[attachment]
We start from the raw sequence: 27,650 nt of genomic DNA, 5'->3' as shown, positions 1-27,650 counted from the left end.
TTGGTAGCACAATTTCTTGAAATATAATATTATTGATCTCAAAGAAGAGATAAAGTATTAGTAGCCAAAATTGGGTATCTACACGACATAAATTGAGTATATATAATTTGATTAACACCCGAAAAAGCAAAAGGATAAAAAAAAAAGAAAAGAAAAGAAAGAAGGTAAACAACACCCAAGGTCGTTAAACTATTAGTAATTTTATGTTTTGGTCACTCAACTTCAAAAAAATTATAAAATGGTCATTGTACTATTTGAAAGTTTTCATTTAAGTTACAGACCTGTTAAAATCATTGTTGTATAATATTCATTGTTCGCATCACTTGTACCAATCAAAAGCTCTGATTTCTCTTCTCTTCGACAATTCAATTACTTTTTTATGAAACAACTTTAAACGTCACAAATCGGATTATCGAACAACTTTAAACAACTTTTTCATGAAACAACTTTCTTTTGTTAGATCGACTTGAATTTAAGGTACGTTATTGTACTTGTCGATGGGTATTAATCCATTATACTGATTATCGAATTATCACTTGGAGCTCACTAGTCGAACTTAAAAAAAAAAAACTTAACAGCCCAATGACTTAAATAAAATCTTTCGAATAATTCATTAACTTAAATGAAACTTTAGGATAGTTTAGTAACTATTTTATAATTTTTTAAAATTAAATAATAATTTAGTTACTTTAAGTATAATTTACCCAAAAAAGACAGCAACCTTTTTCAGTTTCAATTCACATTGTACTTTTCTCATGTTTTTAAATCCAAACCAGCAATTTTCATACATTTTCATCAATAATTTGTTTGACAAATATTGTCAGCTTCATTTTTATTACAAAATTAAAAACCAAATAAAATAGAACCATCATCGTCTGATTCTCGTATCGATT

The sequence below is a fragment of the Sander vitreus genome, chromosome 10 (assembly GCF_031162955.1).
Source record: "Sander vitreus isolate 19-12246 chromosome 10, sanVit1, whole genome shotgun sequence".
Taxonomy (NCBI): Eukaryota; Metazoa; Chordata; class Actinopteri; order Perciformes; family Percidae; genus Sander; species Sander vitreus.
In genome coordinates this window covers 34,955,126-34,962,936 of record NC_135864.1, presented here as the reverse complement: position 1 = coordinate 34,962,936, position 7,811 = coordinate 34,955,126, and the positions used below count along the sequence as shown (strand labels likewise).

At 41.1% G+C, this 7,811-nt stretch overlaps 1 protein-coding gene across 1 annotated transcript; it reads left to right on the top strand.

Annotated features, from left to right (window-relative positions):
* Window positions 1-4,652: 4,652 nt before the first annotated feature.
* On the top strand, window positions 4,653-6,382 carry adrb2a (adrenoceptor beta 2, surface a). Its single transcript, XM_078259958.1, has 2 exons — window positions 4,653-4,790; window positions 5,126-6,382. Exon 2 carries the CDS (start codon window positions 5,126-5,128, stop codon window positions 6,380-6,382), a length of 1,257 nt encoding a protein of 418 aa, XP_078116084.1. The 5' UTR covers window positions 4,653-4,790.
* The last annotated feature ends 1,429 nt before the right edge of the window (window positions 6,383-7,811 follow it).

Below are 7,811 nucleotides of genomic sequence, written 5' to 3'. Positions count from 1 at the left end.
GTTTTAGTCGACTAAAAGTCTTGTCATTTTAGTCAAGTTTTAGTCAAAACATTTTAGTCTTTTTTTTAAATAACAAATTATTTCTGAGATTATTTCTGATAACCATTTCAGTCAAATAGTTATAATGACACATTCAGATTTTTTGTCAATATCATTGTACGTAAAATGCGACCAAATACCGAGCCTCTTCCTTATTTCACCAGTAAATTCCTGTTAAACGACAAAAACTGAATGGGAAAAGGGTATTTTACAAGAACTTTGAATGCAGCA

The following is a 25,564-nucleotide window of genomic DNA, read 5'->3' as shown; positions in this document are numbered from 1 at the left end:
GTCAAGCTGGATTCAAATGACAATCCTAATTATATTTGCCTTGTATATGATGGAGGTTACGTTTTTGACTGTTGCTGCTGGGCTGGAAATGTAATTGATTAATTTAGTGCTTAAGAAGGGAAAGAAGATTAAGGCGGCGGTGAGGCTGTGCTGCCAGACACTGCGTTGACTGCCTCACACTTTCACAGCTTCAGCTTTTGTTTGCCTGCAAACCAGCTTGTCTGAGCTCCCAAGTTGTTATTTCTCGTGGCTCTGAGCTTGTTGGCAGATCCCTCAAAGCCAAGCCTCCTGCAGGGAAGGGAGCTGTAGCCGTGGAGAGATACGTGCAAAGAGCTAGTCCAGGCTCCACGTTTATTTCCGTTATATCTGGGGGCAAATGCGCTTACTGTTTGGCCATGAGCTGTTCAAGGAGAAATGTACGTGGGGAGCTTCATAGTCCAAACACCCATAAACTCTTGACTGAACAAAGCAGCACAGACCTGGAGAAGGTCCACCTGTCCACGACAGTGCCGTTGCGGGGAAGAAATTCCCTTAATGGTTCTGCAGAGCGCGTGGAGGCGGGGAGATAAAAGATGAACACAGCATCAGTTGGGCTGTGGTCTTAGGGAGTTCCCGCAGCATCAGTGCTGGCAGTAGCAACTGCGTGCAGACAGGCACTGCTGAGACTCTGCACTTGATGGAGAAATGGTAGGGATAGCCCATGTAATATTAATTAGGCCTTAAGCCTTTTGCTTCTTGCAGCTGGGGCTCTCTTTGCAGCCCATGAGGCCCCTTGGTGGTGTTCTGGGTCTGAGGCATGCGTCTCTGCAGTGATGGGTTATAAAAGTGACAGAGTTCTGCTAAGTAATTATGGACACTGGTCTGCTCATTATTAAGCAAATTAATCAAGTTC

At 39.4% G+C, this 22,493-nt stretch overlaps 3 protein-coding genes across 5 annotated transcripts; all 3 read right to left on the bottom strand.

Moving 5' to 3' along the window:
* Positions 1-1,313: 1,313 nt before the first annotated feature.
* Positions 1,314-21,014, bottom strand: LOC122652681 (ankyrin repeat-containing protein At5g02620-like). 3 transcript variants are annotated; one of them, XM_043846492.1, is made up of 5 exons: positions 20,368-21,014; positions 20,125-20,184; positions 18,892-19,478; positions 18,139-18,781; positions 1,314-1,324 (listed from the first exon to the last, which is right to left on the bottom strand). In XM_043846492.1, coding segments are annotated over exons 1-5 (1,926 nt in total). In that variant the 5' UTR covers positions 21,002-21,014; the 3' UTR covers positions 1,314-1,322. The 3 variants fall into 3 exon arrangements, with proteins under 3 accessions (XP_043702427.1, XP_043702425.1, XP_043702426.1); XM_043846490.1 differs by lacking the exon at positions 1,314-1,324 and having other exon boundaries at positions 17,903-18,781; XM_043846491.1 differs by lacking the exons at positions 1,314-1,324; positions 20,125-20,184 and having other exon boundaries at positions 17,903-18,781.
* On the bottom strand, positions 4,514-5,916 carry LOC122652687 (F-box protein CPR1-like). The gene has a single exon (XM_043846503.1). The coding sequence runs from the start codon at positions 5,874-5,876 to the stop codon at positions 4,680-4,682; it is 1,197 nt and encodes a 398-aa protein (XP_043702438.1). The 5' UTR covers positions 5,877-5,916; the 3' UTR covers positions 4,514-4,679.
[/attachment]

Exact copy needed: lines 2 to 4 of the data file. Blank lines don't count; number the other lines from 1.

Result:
TTGGTAGCACAATTTCTTGAAATATAATATTATTGATCTCAAAGAAGAGATAAAGTATTAGTAGCCAAAATTGGGTATCTACACGACATAAATTGAGTATATATAATTTGATTAACACCCGAAAAAGCAAAAGGATAAAAAAAAAAGAAAAGAAAAGAAAGAAGGTAAACAACACCCAAGGTCGTTAAACTATTAGTAATTTTATGTTTTGGTCACTCAACTTCAAAAAAATTATAAAATGGTCATTGTACTATTTGAAAGTTTTCATTTAAGTTACAGACCTGTTAAAATCATTGTTGTATAATATTCATTGTTCGCATCACTTGTACCAATCAAAAGCTCTGATTTCTCTTCTCTTCGACAATTCAATTACTTTTTTATGAAACAACTTTAAACGTCACAAATCGGATTATCGAACAACTTTAAACAACTTTTTCATGAAACAACTTTCTTTTGTTAGATCGACTTGAATTTAAGGTACGTTATTGTACTTGTCGATGGGTATTAATCCATTATACTGATTATCGAATTATCACTTGGAGCTCACTAGTCGAACTTAAAAAAAAAAAACTTAACAGCCCAATGACTTAAATAAAATCTTTCGAATAATTCATTAACTTAAATGAAACTTTAGGATAGTTTAGTAACTATTTTATAATTTTTTAAAATTAAATAATAATTTAGTTACTTTAAGTATAATTTACCCAAAAAAGACAGCAACCTTTTTCAGTTTCAATTCACATTGTACTTTTCTCATGTTTTTAAATCCAAACCAGCAATTTTCATACATTTTCATCAATAATTTGTTTGACAAATATTGTCAGCTTCATTTTTATTACAAAATTAAAAACCAAATAAAATAGAACCATCATCGTCTGATTCTCGTATCGATT

The sequence below is a fragment of the Sander vitreus genome, chromosome 10 (assembly GCF_031162955.1).
Source record: "Sander vitreus isolate 19-12246 chromosome 10, sanVit1, whole genome shotgun sequence".